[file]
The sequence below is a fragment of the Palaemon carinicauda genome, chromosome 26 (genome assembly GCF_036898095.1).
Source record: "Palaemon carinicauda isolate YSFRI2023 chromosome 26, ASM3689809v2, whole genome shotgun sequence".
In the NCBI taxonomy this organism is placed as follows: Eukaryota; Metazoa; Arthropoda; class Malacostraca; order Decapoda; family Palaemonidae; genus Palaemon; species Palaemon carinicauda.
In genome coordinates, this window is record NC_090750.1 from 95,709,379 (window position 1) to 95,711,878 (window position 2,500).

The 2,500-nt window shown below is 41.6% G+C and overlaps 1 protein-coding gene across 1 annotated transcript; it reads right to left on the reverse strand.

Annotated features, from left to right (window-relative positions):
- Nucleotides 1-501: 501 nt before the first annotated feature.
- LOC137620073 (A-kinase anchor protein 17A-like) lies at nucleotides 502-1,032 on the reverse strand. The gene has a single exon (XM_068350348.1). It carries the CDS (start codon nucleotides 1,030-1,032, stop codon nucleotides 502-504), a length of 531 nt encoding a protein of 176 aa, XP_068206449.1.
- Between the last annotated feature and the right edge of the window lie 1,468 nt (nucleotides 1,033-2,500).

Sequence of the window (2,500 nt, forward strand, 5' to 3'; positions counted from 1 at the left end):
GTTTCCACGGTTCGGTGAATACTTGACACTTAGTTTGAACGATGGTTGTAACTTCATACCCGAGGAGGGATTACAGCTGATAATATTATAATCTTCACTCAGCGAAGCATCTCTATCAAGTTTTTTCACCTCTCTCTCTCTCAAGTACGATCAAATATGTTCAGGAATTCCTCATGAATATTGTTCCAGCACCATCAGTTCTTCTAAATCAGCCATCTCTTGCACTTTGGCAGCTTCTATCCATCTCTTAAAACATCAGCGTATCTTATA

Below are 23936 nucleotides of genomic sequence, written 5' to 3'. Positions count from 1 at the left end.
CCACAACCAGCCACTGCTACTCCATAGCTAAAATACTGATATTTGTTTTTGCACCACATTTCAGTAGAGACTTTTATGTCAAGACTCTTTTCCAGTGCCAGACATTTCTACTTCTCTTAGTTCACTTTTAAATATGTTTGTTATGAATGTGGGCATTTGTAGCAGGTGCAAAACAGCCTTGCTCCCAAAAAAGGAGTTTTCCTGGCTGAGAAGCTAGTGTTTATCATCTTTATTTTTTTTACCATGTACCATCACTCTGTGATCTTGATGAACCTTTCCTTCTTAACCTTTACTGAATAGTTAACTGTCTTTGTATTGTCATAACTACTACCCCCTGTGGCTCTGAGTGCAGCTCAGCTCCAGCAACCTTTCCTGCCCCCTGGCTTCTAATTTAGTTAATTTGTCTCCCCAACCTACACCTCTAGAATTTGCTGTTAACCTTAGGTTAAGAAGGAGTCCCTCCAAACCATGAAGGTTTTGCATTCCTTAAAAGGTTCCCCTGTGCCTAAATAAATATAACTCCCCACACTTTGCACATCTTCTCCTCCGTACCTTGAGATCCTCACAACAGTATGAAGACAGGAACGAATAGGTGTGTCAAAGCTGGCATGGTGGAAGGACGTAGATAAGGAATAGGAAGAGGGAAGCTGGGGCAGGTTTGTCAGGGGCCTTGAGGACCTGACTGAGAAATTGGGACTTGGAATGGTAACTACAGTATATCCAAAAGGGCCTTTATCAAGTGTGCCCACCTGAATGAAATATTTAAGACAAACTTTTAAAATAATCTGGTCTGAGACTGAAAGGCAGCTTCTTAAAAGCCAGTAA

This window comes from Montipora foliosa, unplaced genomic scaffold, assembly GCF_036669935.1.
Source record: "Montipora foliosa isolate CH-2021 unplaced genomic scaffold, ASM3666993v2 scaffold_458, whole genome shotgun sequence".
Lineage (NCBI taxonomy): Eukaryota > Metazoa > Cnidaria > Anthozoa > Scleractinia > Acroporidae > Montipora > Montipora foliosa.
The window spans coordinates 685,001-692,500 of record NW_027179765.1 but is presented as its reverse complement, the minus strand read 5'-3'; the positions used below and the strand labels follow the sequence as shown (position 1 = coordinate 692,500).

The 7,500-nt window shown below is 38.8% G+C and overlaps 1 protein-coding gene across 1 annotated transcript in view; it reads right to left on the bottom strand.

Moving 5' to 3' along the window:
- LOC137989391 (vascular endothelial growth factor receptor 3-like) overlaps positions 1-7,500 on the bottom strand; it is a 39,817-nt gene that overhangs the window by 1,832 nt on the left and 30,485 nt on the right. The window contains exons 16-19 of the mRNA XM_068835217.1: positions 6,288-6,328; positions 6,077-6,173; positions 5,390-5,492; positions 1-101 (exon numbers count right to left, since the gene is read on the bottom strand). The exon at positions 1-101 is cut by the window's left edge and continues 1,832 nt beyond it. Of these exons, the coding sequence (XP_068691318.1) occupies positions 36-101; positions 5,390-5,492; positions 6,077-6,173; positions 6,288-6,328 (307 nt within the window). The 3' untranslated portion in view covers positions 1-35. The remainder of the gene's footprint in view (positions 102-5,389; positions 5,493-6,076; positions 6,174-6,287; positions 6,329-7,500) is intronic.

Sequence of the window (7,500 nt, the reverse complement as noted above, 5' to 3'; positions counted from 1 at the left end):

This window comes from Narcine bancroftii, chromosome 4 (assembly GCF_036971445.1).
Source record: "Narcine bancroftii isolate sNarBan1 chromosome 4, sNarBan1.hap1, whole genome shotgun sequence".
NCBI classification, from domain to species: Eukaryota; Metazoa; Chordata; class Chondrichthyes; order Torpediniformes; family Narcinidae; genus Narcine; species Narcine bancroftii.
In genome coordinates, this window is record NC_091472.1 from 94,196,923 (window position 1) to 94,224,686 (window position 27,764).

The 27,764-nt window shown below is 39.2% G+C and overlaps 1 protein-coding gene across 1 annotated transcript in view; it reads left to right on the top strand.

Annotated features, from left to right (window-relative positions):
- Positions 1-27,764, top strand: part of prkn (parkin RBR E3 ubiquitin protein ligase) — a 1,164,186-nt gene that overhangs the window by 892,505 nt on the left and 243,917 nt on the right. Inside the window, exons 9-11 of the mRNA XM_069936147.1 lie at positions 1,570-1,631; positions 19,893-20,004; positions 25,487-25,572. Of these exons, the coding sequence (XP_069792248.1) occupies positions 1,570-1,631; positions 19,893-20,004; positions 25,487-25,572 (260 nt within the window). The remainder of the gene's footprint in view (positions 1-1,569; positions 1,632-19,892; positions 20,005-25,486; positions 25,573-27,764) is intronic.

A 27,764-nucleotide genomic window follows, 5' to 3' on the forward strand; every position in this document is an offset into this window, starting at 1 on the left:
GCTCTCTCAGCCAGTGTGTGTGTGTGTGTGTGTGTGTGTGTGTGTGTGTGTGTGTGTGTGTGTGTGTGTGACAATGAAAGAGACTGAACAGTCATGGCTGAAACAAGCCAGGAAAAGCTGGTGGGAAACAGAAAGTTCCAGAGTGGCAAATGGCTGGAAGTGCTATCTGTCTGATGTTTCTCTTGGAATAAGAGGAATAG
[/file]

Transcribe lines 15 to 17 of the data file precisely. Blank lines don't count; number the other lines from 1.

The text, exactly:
Source record: "Montipora foliosa isolate CH-2021 unplaced genomic scaffold, ASM3666993v2 scaffold_458, whole genome shotgun sequence".
Lineage (NCBI taxonomy): Eukaryota > Metazoa > Cnidaria > Anthozoa > Scleractinia > Acroporidae > Montipora > Montipora foliosa.
The window spans coordinates 685,001-692,500 of record NW_027179765.1 but is presented as its reverse complement, the minus strand read 5'-3'; the positions used below and the strand labels follow the sequence as shown (position 1 = coordinate 692,500).